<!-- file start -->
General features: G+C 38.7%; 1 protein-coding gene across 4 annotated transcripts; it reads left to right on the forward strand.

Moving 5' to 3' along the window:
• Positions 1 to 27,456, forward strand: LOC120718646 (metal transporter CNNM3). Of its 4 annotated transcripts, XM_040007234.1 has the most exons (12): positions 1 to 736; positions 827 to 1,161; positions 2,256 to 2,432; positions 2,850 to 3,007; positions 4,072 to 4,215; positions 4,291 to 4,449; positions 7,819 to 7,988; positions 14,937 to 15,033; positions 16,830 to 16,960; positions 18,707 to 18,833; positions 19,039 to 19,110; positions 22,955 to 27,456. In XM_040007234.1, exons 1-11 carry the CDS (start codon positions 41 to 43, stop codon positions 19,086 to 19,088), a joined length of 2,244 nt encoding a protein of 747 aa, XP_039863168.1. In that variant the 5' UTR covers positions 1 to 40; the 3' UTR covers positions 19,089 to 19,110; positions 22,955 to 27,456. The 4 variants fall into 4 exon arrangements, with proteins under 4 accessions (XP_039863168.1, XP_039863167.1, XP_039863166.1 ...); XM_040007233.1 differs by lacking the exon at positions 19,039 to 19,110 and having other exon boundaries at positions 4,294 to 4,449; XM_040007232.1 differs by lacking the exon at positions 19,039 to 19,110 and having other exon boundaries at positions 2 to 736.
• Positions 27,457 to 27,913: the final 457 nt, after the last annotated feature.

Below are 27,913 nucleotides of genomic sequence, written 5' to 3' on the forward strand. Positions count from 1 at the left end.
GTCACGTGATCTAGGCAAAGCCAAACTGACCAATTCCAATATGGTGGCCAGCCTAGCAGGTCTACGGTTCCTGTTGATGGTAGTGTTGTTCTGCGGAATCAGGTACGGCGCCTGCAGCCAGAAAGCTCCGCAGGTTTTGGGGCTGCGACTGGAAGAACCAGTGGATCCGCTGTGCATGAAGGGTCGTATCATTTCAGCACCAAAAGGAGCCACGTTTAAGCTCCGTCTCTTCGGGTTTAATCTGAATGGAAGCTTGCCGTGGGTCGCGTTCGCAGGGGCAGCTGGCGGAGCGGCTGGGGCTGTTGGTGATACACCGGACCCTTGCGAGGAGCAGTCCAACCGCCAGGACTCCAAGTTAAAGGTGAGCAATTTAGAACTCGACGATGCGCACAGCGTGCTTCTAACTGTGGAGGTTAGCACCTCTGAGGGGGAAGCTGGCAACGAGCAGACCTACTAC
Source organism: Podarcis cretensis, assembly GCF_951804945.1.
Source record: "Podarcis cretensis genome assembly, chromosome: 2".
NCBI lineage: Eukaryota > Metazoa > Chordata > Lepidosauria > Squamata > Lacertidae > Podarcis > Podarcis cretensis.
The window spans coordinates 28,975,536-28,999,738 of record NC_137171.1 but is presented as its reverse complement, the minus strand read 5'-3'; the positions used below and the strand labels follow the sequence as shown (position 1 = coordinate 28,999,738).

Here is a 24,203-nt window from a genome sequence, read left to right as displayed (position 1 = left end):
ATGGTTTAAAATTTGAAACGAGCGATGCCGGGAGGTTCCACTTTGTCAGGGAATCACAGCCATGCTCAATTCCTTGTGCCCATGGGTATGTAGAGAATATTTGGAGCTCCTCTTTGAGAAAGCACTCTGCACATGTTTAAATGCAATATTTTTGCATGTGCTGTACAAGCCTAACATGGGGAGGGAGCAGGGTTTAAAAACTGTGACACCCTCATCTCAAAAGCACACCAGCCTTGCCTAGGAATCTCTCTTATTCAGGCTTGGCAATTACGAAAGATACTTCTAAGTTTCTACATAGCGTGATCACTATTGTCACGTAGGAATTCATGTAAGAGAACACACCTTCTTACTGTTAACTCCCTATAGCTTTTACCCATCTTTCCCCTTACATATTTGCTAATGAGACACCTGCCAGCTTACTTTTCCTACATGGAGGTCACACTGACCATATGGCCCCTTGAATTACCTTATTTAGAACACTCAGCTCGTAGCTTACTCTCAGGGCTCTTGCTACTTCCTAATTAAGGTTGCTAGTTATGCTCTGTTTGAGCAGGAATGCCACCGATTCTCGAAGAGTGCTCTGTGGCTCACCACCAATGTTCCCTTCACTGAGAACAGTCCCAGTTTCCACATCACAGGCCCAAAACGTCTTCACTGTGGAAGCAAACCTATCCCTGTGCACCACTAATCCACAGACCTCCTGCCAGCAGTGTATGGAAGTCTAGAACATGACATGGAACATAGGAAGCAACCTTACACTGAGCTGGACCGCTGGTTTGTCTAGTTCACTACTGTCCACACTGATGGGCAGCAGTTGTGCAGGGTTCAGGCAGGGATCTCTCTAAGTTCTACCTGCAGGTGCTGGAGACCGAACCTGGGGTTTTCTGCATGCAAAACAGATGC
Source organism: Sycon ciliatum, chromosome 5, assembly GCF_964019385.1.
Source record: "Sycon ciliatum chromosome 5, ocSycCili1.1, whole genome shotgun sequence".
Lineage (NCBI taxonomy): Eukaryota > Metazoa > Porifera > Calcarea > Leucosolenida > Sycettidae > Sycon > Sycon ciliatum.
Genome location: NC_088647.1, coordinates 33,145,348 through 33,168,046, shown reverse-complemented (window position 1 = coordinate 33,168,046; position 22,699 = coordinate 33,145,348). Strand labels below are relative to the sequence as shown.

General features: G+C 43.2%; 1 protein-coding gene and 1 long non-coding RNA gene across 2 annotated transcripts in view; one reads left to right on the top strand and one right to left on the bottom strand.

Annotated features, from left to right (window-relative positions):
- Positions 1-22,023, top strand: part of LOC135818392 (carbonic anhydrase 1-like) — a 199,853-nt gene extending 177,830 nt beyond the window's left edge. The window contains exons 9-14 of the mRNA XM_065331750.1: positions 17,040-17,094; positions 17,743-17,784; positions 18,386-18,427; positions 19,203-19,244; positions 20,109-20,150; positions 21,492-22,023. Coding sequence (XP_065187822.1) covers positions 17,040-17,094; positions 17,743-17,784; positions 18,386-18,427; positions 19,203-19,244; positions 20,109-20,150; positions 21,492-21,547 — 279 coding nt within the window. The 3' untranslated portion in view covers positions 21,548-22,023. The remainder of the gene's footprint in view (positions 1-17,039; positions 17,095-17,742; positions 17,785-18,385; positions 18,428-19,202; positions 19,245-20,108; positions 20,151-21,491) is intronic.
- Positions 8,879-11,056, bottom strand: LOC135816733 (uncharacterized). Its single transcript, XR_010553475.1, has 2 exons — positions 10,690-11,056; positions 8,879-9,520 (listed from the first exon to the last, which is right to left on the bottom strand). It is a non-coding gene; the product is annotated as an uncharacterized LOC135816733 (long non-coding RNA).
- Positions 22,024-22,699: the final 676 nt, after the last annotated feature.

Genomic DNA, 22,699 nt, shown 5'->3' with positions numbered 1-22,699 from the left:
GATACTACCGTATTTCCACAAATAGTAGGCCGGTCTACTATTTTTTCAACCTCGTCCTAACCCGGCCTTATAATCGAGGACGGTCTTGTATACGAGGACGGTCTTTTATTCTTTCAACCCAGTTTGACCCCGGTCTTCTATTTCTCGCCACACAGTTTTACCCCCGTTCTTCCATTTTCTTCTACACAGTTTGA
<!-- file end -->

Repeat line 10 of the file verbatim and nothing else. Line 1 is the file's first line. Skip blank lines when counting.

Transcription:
The window spans coordinates 28,975,536-28,999,738 of record NC_137171.1 but is presented as its reverse complement, the minus strand read 5'-3'; the positions used below and the strand labels follow the sequence as shown (position 1 = coordinate 28,999,738).